When I was 20 years old, I had no culinary expertise to speak of. I had just gotten used to cooked tomatoes on my margherita pizza and stopped picking off the strings of basil. I had never tried mussels, I turned my nose up at lobster, and I had to order my steak well done.

I sat thinking about this and how food ignorant I was—and still can be—while I watched 20-year-old chef Omar Pereney garnish his clams and direct his staff, some of who had a few years on him, as they all buzzed around the kitchen at Recipe House for the Chef Surprise fundraising dinner.

Once I moved on from sitting in awe of the young chef, I instead stared in awe of his dishes. The evening acted as a preview for the seafood restaurant, Peska Seafood Culture, that the Venezuelan prodigy is opening next month. Five rounds of paired specialties—each dish with two different tastes on one plate—meant there was something for everyone. 

The first round was of chocolate clams, which weren’t found legally in the United States until recently. I was assured it was because of their formerly diminished population rather than any danger imposed by actually eating them. Half of our tin buckets held ice under a crudo clam, with cilantro and lime vinaigrette, and the other half was filled with chunks of salt under a grilled clam with portobello mushrooms.

Who would have thought tuna and watermelon would have won my favor?

Similarly, we had options for the ceviche round. On one side of the plate were delicious chunks of pink tuna and juicy watermelon—a mixture I thought was crazy until I tasted it—and the other was a striped bass tiradito with stringy cucumber and yuzu that tasted tangy and delicious.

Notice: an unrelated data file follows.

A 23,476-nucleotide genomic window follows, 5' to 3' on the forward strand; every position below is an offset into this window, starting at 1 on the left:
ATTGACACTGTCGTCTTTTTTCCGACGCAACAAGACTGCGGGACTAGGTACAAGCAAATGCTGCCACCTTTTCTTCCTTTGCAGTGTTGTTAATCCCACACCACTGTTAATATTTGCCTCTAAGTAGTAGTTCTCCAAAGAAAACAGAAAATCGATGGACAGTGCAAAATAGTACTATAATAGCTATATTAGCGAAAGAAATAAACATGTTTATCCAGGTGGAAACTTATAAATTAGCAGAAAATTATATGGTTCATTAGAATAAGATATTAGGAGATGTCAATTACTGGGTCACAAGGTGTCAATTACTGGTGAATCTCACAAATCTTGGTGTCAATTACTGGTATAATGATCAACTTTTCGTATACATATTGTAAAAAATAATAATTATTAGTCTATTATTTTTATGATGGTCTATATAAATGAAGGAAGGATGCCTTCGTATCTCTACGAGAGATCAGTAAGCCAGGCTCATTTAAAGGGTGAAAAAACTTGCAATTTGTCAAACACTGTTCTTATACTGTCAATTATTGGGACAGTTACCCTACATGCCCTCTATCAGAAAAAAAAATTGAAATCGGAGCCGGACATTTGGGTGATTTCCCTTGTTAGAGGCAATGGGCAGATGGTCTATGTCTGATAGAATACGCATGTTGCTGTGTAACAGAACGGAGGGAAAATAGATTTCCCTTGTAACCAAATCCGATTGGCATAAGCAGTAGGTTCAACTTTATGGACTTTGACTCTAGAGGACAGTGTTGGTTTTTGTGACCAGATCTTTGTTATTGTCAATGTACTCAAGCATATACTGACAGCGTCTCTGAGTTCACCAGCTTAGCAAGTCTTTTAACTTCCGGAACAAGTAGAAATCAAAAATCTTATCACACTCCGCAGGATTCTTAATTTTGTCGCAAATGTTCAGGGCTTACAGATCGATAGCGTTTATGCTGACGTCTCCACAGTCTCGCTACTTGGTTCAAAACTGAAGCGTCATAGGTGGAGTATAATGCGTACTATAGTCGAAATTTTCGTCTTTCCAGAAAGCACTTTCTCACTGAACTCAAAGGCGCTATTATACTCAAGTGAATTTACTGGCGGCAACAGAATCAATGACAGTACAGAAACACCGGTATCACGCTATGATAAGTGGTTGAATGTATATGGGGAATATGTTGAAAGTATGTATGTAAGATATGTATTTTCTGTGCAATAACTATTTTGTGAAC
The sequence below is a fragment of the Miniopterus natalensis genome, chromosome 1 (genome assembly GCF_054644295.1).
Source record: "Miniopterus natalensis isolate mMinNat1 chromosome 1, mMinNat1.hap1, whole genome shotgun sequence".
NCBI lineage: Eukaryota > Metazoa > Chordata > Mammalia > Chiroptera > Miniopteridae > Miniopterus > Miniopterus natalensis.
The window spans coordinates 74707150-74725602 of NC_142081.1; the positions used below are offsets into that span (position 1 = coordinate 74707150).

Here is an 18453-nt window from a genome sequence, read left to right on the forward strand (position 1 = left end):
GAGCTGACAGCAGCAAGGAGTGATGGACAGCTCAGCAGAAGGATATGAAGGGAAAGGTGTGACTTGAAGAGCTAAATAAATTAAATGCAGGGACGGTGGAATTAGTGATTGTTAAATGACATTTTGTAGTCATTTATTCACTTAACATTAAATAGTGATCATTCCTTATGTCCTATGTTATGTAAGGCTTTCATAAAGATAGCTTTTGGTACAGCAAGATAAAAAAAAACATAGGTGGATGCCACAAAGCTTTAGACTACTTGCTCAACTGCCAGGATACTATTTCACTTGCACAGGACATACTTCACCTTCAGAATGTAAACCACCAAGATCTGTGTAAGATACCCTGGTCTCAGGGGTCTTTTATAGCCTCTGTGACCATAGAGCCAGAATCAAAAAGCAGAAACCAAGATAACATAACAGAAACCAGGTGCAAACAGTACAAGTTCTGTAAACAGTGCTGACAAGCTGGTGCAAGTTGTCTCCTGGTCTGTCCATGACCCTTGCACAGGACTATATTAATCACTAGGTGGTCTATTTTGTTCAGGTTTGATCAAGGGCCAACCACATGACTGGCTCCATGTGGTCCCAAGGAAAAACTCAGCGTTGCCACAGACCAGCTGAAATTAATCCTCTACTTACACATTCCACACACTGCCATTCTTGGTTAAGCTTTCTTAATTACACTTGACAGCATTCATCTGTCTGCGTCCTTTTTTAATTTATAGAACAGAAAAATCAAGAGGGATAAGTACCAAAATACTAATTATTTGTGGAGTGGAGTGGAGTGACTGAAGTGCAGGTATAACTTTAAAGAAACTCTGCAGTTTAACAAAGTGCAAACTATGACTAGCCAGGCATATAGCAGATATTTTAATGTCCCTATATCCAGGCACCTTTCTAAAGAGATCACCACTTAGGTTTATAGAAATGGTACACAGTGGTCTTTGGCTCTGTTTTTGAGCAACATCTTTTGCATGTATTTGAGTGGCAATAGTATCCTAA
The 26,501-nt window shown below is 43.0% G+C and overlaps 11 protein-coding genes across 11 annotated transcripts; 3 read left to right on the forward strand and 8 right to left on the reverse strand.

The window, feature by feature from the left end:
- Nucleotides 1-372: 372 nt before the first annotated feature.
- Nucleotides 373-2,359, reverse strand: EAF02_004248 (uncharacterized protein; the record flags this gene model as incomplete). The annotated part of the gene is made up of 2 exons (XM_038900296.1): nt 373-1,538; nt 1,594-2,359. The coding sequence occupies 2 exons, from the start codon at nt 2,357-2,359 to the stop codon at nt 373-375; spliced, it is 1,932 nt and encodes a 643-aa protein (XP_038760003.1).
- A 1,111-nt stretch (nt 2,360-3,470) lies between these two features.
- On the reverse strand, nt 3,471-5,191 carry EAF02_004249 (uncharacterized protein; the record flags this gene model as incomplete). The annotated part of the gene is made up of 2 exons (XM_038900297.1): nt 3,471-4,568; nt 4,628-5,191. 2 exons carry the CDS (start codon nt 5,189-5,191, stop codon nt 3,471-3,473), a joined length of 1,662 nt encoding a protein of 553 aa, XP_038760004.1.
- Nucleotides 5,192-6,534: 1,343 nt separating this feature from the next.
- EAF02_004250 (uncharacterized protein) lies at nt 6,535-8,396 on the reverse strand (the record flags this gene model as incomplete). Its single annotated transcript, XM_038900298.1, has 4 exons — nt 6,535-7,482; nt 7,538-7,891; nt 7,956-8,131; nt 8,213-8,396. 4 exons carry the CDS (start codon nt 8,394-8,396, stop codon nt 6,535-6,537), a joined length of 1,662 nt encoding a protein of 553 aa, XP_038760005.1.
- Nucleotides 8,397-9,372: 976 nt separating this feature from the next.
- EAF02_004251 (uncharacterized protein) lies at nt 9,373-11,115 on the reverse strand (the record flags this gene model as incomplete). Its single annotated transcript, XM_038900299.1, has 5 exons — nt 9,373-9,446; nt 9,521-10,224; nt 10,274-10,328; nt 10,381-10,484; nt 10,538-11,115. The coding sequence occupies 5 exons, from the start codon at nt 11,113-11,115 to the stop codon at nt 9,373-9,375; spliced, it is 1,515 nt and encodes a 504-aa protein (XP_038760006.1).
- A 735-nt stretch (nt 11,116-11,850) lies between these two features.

"Anything you put in something crispy is delicious," chef Pereney said as we moved on to the tostada round. We had two chips, one with a citrusy piece of tuna and chipotle mayo and the other with a smoky scallop. Once again, the tuna was so good that this time I ate another bite off a friend’s plate.

Surprisingly we hadn’t even gotten to what I assumed was the “main dish” until we were served a filet of grilled striped bass on a bed of roasted veggies. The fish fell apart with the slightest touch of my fork as I finished it all in a few minutes.

Following along with our menus, we saw that next up was a mascarpone cookie covered in vanilla cream and berries, but we were intermissioned with a tiny dollop of a minty-herbal sorbet before served our dessert, which came in a stemless wine glass.

The main dish of grilled striped bass will definitely become a special at Peska when it opens.

Thinking I was finished with the surprisingly filling dishes, I noticed the kitchen had another round of plates sitting out. On each of them was a small portion of cream. They doled out the plates as the chef walked over to us holding a Styrofoam container. He opened it and out came dry ice-like smoke. Pereney placed a tiny cookie on each plate that resembled a macaron. As we eat ate what he called the “dragon’s kiss,” cold smoke shot out our noses and mouths with a minty flavor to our great surprise. I couldn't help but eat two more.

Once Peska opens its doors, I’ll be making a beeline there for some of chef Pereney's tuna and clams, and especially for one more dragon’s kiss as an after-dinner mint.

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